Welcome to your 2019 holiday adventure!
You are the cruise director. You are the magic manufacturer. You are the air traffic controller of whimsy. You are the keeper of lists, the baker of cookies, the elf-poser, the gift hider, the budget balancer.
And, perhaps, you could use a reminder that…
Your Elf On The Shelf can come and go whenever works for
you your elf. December 11 to the 18th? Great! December 3rd… just the one day? FINE. It’s totally fine. If they visit every day of the month, that’s an impressive accomplishment and you should reward yourself when they return to the North Pole for the year. But if your elf needs to submit a “doctor’s note” and take the rest of the month off, just know that’s a thing they can do.
Your EOTS can repel down a zipline and into a cup of marshmallows or they can just sit on your dusty bookshelf. Both are totally valid options. And, of course, we shouldn’t judge what other people’s elves do or don’t do because what other
grown people elves do with their free time does not affect us.
Your EOTS doesn’t have to visit you at all this year, even if they have every single year forever. They can take a sabbatical. You are the traffic controller of whimsy, remember? You can tell them to stay home.
You absolutely do not have to partake in any of this EOTS madness ever, not even for a day, but- in my opinion- it’s best to not waste your time ranting online about how dumb you think the tradition is because 1. save that outrage for Starbucks not bringing back the Gingerbread Latte this year and 2. other people’s holiday traditions shouldn’t take up that much space, rent-free in your head.
You don’t (always) have to do things that you dread.
We’ve moved beyond talking about elves now. We’re talking about holiday parties and sending cards and making 10 dozen cookies for the cookie exchange. You can say no to any of these things if they- as the great Marie Kondo would say- don’t spark joy.
Your life is ever evolving, and it’s ok for your holiday traditions to evolve along with it.
If your toddler keeps taking the fancy ornaments off the tree and causing you great stress, it may be wise to put them back in storage and leave them there for the next few years. Embrace plastic ornaments that aren’t really your style but won’t shatter or stress you out.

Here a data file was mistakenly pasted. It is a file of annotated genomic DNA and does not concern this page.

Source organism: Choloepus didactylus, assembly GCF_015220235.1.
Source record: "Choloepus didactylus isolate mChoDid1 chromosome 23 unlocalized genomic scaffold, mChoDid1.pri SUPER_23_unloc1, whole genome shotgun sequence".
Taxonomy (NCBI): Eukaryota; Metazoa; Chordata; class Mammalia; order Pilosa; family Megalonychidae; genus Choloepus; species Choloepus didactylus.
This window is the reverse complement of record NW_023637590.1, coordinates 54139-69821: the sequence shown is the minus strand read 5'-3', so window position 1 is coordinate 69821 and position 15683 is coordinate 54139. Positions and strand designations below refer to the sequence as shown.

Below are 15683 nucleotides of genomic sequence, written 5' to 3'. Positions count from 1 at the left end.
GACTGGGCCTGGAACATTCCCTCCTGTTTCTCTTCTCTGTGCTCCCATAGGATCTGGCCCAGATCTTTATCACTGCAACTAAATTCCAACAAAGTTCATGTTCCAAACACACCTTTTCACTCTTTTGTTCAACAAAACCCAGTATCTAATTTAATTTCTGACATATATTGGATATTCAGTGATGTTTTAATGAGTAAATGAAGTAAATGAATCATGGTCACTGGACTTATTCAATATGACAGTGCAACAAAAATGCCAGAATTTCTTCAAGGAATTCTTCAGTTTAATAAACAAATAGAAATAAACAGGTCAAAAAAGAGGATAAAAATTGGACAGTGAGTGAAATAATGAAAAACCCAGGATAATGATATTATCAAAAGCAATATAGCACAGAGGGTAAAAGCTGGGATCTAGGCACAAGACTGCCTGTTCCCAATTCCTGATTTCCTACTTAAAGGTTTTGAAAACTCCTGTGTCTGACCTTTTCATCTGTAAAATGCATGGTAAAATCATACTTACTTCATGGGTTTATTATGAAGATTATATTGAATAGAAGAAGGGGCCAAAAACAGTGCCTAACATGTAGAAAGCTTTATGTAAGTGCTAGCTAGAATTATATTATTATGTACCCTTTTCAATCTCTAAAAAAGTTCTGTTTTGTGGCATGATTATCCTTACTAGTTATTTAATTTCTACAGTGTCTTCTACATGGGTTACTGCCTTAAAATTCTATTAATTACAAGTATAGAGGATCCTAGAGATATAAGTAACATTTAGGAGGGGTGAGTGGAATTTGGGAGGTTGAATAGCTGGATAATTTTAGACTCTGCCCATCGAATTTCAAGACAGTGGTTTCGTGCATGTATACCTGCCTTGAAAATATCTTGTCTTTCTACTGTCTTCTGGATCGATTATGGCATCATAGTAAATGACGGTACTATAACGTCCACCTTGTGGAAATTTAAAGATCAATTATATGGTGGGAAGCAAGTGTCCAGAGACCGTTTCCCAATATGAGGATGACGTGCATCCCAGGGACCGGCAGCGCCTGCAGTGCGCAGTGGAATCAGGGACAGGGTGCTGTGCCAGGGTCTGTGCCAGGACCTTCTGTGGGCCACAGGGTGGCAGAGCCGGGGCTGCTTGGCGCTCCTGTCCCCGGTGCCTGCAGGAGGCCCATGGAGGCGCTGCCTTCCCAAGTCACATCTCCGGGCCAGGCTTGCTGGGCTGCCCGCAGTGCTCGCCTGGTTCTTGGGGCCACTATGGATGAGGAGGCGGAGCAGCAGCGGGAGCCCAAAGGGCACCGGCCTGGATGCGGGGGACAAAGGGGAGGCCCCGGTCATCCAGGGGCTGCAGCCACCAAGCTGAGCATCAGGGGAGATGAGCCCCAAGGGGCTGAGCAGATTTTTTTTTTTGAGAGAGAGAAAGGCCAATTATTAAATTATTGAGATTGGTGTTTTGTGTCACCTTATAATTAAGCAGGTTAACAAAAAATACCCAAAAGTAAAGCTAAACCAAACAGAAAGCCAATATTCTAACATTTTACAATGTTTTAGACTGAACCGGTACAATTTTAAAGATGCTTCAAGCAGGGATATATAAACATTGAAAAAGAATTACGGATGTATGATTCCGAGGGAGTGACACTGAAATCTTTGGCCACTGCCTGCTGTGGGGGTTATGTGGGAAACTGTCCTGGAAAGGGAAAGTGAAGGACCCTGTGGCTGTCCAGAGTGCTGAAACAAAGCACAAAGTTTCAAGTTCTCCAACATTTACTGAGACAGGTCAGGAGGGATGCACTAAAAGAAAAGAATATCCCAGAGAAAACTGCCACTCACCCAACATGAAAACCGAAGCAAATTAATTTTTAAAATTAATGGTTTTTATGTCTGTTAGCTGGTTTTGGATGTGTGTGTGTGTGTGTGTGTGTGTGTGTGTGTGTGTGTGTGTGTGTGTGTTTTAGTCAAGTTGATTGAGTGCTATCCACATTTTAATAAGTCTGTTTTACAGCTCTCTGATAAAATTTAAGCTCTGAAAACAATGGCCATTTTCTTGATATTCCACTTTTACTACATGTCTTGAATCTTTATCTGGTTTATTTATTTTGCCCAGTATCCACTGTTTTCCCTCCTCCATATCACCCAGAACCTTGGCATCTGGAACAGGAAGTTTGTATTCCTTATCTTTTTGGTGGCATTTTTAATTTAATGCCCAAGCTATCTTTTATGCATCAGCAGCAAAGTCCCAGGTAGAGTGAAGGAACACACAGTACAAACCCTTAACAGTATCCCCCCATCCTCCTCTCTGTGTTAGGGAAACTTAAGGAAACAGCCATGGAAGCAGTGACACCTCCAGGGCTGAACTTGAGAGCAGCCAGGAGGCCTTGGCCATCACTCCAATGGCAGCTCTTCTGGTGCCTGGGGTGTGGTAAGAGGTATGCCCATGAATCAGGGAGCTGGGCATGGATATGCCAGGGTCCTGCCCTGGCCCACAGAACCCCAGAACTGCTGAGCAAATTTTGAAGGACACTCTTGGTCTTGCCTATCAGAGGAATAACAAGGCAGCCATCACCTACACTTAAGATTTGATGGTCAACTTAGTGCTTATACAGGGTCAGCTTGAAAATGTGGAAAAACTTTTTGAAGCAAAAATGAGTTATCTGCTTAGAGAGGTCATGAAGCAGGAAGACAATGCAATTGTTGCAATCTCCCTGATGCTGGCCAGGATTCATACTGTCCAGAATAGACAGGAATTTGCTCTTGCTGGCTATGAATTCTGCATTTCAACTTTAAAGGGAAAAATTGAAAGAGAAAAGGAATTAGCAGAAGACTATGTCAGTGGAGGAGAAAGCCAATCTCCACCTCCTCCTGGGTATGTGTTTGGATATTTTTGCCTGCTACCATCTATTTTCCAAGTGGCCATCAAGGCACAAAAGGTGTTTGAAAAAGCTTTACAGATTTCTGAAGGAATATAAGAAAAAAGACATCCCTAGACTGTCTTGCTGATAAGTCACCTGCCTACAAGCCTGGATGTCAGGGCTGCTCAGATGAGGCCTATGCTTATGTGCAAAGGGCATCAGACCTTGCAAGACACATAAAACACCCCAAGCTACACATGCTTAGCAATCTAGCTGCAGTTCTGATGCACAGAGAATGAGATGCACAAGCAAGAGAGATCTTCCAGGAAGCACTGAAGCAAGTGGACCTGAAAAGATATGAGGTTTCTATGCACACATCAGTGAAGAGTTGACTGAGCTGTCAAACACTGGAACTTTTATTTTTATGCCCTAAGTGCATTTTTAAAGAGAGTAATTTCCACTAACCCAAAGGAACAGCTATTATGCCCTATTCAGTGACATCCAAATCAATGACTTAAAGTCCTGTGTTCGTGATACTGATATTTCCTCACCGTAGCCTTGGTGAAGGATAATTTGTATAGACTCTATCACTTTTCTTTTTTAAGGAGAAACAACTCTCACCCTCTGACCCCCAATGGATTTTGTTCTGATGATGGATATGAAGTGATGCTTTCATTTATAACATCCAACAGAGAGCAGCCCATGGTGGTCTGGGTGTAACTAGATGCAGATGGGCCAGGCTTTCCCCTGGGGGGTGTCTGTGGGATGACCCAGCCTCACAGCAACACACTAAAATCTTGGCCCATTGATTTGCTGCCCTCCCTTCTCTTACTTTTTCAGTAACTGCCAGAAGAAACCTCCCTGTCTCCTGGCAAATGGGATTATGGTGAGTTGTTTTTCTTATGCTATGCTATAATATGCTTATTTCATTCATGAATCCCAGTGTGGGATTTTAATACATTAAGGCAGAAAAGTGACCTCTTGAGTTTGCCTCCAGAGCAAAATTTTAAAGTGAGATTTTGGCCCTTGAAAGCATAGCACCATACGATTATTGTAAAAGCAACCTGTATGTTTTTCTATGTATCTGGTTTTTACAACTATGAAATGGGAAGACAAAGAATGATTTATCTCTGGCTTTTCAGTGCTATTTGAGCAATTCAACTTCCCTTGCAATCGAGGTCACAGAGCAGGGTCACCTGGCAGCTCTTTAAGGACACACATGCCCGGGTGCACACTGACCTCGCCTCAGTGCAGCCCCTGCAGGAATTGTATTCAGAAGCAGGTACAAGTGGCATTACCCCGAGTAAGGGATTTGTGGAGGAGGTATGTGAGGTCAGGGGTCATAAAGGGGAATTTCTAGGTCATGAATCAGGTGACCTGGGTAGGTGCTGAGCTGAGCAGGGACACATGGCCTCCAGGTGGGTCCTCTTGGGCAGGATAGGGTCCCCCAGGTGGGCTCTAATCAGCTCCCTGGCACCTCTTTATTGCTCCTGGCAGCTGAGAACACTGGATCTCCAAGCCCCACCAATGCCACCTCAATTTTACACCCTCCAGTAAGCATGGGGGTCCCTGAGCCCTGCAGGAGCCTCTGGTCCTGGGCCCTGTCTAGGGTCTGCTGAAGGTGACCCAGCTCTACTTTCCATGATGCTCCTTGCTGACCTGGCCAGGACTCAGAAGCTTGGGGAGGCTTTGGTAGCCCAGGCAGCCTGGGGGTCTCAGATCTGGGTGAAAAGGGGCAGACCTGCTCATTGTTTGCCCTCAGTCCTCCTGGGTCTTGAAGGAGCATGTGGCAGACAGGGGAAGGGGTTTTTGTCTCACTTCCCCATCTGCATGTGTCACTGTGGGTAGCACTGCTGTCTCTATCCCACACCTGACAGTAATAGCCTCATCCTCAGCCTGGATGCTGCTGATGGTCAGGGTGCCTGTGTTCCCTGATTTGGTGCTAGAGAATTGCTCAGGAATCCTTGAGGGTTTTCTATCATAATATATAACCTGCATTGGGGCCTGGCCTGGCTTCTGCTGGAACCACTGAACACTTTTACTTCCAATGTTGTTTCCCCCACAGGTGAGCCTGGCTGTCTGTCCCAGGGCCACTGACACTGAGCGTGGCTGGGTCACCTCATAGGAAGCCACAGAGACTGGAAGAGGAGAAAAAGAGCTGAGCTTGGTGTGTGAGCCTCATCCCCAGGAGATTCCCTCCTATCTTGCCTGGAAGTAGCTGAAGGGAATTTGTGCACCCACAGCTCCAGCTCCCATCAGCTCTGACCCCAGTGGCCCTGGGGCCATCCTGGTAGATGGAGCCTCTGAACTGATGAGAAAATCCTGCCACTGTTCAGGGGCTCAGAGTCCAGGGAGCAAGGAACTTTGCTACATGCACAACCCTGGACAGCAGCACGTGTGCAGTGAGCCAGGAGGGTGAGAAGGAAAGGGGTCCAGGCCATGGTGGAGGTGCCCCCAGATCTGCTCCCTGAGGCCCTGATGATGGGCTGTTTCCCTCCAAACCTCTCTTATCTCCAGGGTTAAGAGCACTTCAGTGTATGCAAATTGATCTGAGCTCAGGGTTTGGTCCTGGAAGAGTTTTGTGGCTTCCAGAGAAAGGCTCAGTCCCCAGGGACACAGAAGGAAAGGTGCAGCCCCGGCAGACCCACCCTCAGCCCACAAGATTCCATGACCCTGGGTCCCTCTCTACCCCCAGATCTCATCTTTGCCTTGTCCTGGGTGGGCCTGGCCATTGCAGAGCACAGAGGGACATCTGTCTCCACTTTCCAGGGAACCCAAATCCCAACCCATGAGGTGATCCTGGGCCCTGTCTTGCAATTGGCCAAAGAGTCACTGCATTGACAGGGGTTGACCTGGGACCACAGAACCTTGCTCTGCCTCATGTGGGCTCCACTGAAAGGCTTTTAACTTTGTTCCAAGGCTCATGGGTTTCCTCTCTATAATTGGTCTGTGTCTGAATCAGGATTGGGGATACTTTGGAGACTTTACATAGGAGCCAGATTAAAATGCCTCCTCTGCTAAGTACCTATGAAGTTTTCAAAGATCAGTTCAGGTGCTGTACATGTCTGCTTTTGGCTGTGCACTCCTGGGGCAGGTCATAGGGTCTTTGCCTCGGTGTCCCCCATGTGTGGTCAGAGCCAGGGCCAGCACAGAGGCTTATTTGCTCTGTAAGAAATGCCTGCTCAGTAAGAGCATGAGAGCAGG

There will come a time- at least I’m told- when you can put wrapped presents under the tree before the kids go to bed on Christmas Eve. I’m assuming that’s when it will be safe again to have a pretty tree with pretty, non-plastic ornaments. I’m not there yet, but I know I’ll be a little sad when I am.
Cookie decorating is not a required family bonding experience, but if you do want to partake, you can totally just buy some pre-made cookies from the bakery in the grocery store and you can even get those tubes of pre-made frosting if you want.
Your life does not have to look like a Rice Krispies commercial. It’s normal to get annoyed at the mess and feel overwhelmed and frustrated when your kids throw flour and sprinkles at each other, and argue when they. are. SUPPOSED. to. be. making. memories. Dammit.
Yes, the holidays are a great time to model giving and charity for your children, but so is the rest of the year. If your kids don’t seem to morph into selfless saints in 24 days, remember that they are humans whose brains are not fully formed, and that you have more than 3 ish weeks a year to impress upon them the value of giving to others and expecting nothing in return.
You can request that grandparents not give your kids a lot of stuff this year. You can value experiences over things. But also, don’t feel shame in gifting and receiving STUFF. It doesn’t have to be either/or.
Finally, you can stuff your own stocking. That’s probably my favorite note-to-(s)elf. I will not go another year with the most depressing stocking in the lineup.
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